Has America ever been more divided?
As the presidential election looms five months in the future, the normal divisions between conservatives and liberals, Democrats and Republicans, men and women, young and old, seem broader and more hopeless than ever. Political rallies turn into riots. Candidates and their supporters use words that are more suited to a middle school playground than to political debate. A national campaign against "bullying" in schools has shifted to a celebration of bullying on the campaign trail.
In 1968, America was more divided than at any time in a century. Two wildly popular leaders (one a presidential candidate) were assassinated in a span of two months. The Democratic convention in Chicago was besieged by street protests that turned into riots as police brutally beat back the protesters. The presidential election was razor close and failed to eliminate political differences. After the 1969 inauguration, the "Silent Majority" counter-marched against anti-war protesters. Hundreds of thousands filled the streets of the nation's capital as they attempted to stop the government from functioning and force an end to the Vietnam War.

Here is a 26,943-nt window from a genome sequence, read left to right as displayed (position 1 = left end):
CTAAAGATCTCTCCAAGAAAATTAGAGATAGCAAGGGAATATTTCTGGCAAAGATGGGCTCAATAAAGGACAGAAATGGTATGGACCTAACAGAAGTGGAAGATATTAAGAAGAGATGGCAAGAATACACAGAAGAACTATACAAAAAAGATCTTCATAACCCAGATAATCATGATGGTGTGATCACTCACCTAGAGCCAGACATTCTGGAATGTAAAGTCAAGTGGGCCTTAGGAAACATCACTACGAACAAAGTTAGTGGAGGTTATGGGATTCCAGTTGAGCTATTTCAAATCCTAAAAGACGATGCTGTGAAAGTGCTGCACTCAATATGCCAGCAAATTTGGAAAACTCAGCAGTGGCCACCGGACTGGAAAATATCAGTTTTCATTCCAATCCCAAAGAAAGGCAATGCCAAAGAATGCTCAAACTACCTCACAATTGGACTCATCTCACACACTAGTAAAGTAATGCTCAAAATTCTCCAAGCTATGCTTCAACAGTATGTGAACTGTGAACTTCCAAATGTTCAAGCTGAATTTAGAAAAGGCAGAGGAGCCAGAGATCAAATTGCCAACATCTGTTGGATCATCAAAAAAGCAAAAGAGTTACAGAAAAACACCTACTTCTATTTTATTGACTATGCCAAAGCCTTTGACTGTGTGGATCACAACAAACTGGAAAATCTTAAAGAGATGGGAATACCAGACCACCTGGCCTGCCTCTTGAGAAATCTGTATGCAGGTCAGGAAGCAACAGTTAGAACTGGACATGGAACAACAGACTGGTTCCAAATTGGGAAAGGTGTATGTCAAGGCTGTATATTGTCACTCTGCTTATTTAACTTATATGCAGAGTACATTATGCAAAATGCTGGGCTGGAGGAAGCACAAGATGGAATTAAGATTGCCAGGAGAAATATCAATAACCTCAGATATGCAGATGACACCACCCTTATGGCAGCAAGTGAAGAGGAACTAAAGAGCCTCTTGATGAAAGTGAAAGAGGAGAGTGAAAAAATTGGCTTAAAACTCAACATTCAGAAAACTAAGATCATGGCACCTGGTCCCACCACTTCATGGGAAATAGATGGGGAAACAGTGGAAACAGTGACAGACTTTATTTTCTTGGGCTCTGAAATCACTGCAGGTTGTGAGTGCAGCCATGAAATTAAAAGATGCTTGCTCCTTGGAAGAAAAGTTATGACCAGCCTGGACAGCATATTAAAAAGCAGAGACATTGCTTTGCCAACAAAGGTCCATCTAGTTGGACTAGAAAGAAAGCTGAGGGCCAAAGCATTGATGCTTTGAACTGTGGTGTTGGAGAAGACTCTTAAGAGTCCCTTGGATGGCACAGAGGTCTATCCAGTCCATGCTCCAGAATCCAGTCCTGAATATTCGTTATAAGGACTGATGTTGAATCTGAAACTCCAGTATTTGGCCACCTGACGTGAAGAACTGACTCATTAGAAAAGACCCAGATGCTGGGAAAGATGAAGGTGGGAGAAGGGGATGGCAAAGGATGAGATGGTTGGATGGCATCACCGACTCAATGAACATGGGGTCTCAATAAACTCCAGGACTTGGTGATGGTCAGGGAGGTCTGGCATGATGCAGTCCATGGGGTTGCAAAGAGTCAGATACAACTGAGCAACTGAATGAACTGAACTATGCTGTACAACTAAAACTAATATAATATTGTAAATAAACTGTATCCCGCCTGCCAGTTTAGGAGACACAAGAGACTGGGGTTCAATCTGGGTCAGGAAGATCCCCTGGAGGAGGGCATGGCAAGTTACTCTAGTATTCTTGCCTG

This year's rallies and riots have not reached 1968's scale, but the battlegrounds have shifted. Today's animosities are played out on Facebook, Twitter and other social media on the Internet. The comments are no less angry, no less vile and no less myopic. The Internet has helped broaden the political divide as digital users select the bombastic opinions they agree with and rarely ever have to read facts, if the facts are even available in the places they look. They never have to read contrary opinion
This year, we have a presidential candidate who bans seasoned news organizations from his speeches. Other candidates or supporters compare a candidate to the worst tyrants in history.
An educational system that "deconstructs" great literature to discover its prejudices and that destroys great leaders of history for failing to follow the mores of a society 200 years after the leaders' deaths is partly to blame for a political system that equates celebrity with competence.
This year is not the worst election year in history. 1968 was worse in many ways. 1860, however, takes the prize for a divisiveness that even 600,000 deaths could not mend.